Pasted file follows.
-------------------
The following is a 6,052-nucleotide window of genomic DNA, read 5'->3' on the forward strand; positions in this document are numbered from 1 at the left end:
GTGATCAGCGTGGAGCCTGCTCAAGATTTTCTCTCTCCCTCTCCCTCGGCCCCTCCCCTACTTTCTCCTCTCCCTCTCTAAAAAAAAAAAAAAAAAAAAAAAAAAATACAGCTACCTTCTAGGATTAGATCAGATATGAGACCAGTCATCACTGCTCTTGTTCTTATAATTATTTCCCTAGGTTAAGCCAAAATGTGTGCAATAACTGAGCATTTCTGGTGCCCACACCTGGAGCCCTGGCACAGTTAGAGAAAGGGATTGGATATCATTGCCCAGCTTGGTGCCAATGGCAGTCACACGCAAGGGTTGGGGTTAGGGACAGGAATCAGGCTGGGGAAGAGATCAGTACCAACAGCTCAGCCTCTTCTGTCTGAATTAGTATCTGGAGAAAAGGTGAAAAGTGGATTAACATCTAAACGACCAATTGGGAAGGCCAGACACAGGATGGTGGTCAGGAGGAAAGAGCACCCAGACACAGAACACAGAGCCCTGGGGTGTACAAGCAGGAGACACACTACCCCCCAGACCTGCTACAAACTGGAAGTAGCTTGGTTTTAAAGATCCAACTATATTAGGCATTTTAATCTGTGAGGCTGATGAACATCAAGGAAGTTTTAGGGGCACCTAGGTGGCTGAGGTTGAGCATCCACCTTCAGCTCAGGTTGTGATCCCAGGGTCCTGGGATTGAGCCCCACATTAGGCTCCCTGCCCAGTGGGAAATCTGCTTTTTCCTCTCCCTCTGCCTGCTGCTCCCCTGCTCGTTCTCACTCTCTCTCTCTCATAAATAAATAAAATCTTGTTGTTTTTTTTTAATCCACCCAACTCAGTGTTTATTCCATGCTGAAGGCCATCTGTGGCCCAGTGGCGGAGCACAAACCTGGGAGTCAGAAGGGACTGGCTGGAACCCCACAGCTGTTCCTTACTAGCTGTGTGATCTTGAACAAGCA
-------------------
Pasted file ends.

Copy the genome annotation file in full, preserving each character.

The following is a 6,052-nucleotide window of genomic DNA, read 5'->3' on the forward strand; positions in this document are numbered from 1 at the left end:
GTGATCAGCGTGGAGCCTGCTCAAGATTTTCTCTCTCCCTCTCCCTCGGCCCCTCCCCTACTTTCTCCTCTCCCTCTCTAAAAAAAAAAAAAAAAAAAAAAAAAAATACAGCTACCTTCTAGGATTAGATCAGATATGAGACCAGTCATCACTGCTCTTGTTCTTATAATTATTTCCCTAGGTTAAGCCAAAATGTGTGCAATAACTGAGCATTTCTGGTGCCCACACCTGGAGCCCTGGCACAGTTAGAGAAAGGGATTGGATATCATTGCCCAGCTTGGTGCCAATGGCAGTCACACGCAAGGGTTGGGGTTAGGGACAGGAATCAGGCTGGGGAAGAGATCAGTACCAACAGCTCAGCCTCTTCTGTCTGAATTAGTATCTGGAGAAAAGGTGAAAAGTGGATTAACATCTAAACGACCAATTGGGAAGGCCAGACACAGGATGGTGGTCAGGAGGAAAGAGCACCCAGACACAGAACACAGAGCCCTGGGGTGTACAAGCAGGAGACACACTACCCCCCAGACCTGCTACAAACTGGAAGTAGCTTGGTTTTAAAGATCCAACTATATTAGGCATTTTAATCTGTGAGGCTGATGAACATCAAGGAAGTTTTAGGGGCACCTAGGTGGCTGAGGTTGAGCATCCACCTTCAGCTCAGGTTGTGATCCCAGGGTCCTGGGATTGAGCCCCACATTAGGCTCCCTGCCCAGTGGGAAATCTGCTTTTTCCTCTCCCTCTGCCTGCTGCTCCCCTGCTCGTTCTCACTCTCTCTCTCTCATAAATAAATAAAATCTTGTTGTTTTTTTTTAATCCACCCAACTCAGTGTTTATTCCATGCTGAAGGCCATCTGTGGCCCAGTGGCGGAGCACAAACCTGGGAGTCAGAAGGGACTGGCTGGAACCCCACAGCTGTTCCTTACTAGCTGTGTGATCTTGAACAAGCA